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Pain is a complex, perceptual experience, defined as an “unpleasant sensory and emotional experience associated with actual or potential tissue damage, or described in terms of such damage.”1 One of the critical developments in the past several decades in pain research is the progress in our understanding of the multifactorial, biobehavioral mechanisms involved with chronic pain.2 Research has consistently shown the importance of using multimodal approaches to treat patients with chronic pain3 because monotherapies appear to provide less than optimal relief.4 These developments have pointed to various psychological factors—cognitive, emotional, and behavioral—as significant contributors for pain modulation and pain-related disability.5

The main objective of this chapter is to review the various psychological factors relevant to the experience of pain. As a background, it is important to consider how we conceptualize pain. Our view of pain will influence our evaluations of patients who report pain and the nature of the interventions that we use to treat them. The way we conceptualize pain depends largely on the nature of the information acquired and the models that we were exposed to during our training. In the first section of this chapter, we review the historical models of how we conceptualized pain. We will argue that although these models are not necessarily inaccurate, they are incomplete. We then suggest that a broader, multidimensional perspective is required to understand pain and to treat patients appropriately. We describe the role of behavioral, cognitive, and affective factors that have been shown to be relevant to the experience of pain, disability, and response to treatment. We provide data demonstrating that these psychological factors may have an effect both on patients’ behavior and physiology. Finally, we raise the issue of the “patient uniformity myth” and describe the subgroups of pain patients based on psychosocial and behavioral characteristics. We provide data suggesting that knowledge of such patient subgroups may serve as a basis for matching patients to treatments based on their characteristics.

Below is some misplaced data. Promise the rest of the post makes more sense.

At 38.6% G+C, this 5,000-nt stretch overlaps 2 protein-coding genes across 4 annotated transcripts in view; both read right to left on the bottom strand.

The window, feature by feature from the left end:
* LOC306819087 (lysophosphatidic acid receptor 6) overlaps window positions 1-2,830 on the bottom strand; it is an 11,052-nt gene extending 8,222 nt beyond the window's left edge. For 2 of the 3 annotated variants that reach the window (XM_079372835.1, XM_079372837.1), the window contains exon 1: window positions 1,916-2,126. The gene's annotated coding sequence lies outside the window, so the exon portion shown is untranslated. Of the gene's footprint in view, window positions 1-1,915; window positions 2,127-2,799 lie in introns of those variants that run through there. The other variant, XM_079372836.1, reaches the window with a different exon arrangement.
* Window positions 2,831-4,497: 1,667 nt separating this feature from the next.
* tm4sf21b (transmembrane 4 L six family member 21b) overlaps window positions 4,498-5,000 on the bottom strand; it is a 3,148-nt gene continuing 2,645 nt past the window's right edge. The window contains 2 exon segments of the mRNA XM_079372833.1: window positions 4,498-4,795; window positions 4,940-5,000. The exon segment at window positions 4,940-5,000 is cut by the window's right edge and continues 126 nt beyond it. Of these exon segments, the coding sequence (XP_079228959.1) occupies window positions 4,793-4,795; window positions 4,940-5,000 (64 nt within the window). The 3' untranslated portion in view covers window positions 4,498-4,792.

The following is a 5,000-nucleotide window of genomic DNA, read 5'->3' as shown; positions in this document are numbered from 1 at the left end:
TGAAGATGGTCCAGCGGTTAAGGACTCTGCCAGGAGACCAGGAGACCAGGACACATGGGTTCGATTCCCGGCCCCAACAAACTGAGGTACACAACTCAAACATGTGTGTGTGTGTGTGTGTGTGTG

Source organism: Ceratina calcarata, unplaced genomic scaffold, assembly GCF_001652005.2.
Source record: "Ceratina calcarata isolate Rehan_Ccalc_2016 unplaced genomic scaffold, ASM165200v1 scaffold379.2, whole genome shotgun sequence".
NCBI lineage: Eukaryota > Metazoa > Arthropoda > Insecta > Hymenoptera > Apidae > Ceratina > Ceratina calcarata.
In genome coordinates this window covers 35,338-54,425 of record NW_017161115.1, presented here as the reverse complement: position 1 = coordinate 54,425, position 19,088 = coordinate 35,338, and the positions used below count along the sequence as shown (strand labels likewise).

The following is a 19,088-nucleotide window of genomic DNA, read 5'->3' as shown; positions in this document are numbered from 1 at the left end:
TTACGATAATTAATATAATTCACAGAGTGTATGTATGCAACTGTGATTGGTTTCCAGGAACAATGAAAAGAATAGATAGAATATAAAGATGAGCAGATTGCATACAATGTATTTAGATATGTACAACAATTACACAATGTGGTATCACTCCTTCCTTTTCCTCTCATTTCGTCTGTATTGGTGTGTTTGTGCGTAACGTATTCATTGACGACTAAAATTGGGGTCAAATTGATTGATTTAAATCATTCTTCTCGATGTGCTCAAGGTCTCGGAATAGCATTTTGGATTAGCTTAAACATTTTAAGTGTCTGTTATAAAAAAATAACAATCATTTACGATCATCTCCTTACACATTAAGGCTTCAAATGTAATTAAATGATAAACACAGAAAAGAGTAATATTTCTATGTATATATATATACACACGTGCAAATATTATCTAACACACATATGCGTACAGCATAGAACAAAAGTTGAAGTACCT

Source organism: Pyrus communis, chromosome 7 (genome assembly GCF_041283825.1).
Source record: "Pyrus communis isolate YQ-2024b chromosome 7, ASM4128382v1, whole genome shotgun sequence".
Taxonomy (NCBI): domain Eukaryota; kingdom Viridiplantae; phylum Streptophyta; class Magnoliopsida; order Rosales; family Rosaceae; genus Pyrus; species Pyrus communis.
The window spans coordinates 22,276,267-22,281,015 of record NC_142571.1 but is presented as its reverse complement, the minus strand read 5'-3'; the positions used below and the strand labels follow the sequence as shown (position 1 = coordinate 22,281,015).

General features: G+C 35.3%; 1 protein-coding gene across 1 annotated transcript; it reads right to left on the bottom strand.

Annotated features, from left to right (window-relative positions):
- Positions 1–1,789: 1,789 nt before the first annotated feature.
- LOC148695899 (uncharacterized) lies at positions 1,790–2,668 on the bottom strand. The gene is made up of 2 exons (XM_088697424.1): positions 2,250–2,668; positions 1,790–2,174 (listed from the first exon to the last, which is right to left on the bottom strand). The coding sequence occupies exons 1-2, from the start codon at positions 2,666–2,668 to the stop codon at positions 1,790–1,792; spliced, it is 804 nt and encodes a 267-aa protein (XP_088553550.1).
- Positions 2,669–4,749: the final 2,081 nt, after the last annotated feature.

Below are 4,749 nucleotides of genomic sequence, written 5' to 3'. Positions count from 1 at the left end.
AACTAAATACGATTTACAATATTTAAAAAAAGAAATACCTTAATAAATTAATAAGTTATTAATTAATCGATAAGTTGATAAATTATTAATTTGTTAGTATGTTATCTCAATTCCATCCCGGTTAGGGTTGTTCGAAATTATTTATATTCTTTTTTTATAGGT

Historically, pain has been understood from the perspective of Cartesian dualism in which pain was viewed as purely sensory, reflecting the degrees of incoming noxious sensory stimuli. This perspective assumes that there are two ends to a pain pathway. At the periphery, there are sensory receptors (nociceptors), where noxious information is received and, at the other end, regions located in the brain where information is registered passively. From this perspective, noxious stimulation inevitably results in the sensation of pain, as if pulling a string at the periphery activates a bell located in the brain. Variations of this model have been prominent since first proposed by Descartes in 1644.

A central belief of sensory models is that the amount of pain experienced is a direct result of the amount, degree, or nature of sensory input or physical damage and is explained in terms of specific ...

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